To recycle or throw away your used masks, gloves and PPE; city officials weigh in

After using masks and gloves, you might think it's a good idea to recycle them but officials say that's not the case.

LINCOLN, Neb. (KLKN) — After using masks and gloves, you might think it’s a good idea to recycle them but officials say that’s not the case. Throw them in the trash.
“So, these can not be recycled,” says Willa DiCostanzo, a city waste diversion coordinator. “Your gloves, even though they may be a plastic, they can not be recycled. Definitely, your masks can not be recycled either. So those need to go into the trash and not into the recycling bin.”
Again, that includes used one-time-use masks, plastic gloves, and scrubs.
While we’re on the subject of recycling, you may notice new signs and more bins for cardboard at recycling sites. The city also has updated its guide that you can find online to help decrease your waste footprint.
“We don’t just need to see our blue trash can and just fill it up with anything that we think is recyclable,” adds DiCostanzo. “As we are in this system of single-use plastics, it’s important to think about how you may be able to mitigate your waste.”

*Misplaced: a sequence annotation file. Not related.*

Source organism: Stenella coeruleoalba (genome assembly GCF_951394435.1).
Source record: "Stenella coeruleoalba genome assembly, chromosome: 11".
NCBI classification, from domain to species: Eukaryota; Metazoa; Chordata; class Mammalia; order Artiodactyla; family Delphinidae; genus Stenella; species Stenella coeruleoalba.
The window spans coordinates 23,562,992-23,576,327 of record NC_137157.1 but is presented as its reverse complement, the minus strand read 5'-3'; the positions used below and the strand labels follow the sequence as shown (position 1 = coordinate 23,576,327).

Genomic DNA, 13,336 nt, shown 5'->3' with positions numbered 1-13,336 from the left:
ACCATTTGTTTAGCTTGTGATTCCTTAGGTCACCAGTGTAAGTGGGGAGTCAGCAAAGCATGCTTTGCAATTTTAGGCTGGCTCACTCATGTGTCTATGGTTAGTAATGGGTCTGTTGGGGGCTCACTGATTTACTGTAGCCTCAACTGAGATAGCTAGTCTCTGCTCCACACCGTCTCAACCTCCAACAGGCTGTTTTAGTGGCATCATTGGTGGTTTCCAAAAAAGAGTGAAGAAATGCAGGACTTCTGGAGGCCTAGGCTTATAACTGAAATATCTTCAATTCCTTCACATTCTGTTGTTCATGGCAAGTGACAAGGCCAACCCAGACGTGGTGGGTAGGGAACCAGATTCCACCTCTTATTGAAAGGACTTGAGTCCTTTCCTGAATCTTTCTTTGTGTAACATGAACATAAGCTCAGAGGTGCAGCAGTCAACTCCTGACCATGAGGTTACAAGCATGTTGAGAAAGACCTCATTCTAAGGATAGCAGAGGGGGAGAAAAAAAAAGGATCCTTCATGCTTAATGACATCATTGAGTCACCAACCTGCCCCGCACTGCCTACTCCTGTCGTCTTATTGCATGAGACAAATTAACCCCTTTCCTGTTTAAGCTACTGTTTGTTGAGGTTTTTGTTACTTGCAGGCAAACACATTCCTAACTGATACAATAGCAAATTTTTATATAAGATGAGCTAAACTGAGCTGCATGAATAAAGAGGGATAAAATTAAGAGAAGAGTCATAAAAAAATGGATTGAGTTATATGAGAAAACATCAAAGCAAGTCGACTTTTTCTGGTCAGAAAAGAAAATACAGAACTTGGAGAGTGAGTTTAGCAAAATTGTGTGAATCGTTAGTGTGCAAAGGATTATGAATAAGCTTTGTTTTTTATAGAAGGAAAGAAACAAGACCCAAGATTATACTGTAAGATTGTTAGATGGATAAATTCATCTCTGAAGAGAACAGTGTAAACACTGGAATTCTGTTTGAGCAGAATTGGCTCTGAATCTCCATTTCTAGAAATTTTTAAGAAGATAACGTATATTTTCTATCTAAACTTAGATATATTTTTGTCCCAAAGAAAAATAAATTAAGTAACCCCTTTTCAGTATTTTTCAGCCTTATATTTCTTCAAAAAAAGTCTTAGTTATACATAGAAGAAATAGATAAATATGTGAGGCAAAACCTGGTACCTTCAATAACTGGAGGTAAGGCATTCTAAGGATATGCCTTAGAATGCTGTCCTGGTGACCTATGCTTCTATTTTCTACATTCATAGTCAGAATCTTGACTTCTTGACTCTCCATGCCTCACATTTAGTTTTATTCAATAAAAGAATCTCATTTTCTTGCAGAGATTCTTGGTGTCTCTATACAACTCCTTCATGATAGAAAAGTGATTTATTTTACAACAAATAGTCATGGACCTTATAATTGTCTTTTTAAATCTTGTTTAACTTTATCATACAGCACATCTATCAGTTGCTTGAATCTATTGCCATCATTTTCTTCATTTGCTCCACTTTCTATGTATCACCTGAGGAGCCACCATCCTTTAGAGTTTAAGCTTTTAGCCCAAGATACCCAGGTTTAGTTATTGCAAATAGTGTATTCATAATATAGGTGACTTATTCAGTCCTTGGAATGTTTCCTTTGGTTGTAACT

With more people staying home and ordering from home, DiCostanzo reminds you to recycle those toilet paper rolls in the paper bin, cardboard boxes in its bin, and a growing issue, bubble wrap.
“These can not go into your either curbside bin or any of our bins that are consumer recyclable collection sites,” said DiCostanzo. “These are stretchy, that can go to some of your grocery or retail stores that collect that plastic.”
She adds to continue cleaning out your bottles and recyclables, as it helps the essential workers as they sort and slows the spread of COVID-19.
“We have people that are out on the line every day continuing to do this work,” says DiCostanzo. “So, when you have recyclables at the curb, just make sure they are staying in that container for the safety of everybody. Holler out your window when you see somebody (a worker) and tell them to thank you.”
Officials say recycling the right way, is still a great responsibility and a good thing to do during the pandemic.

Categories: Consumer News, Coronavirus, Health, Nebraska News, News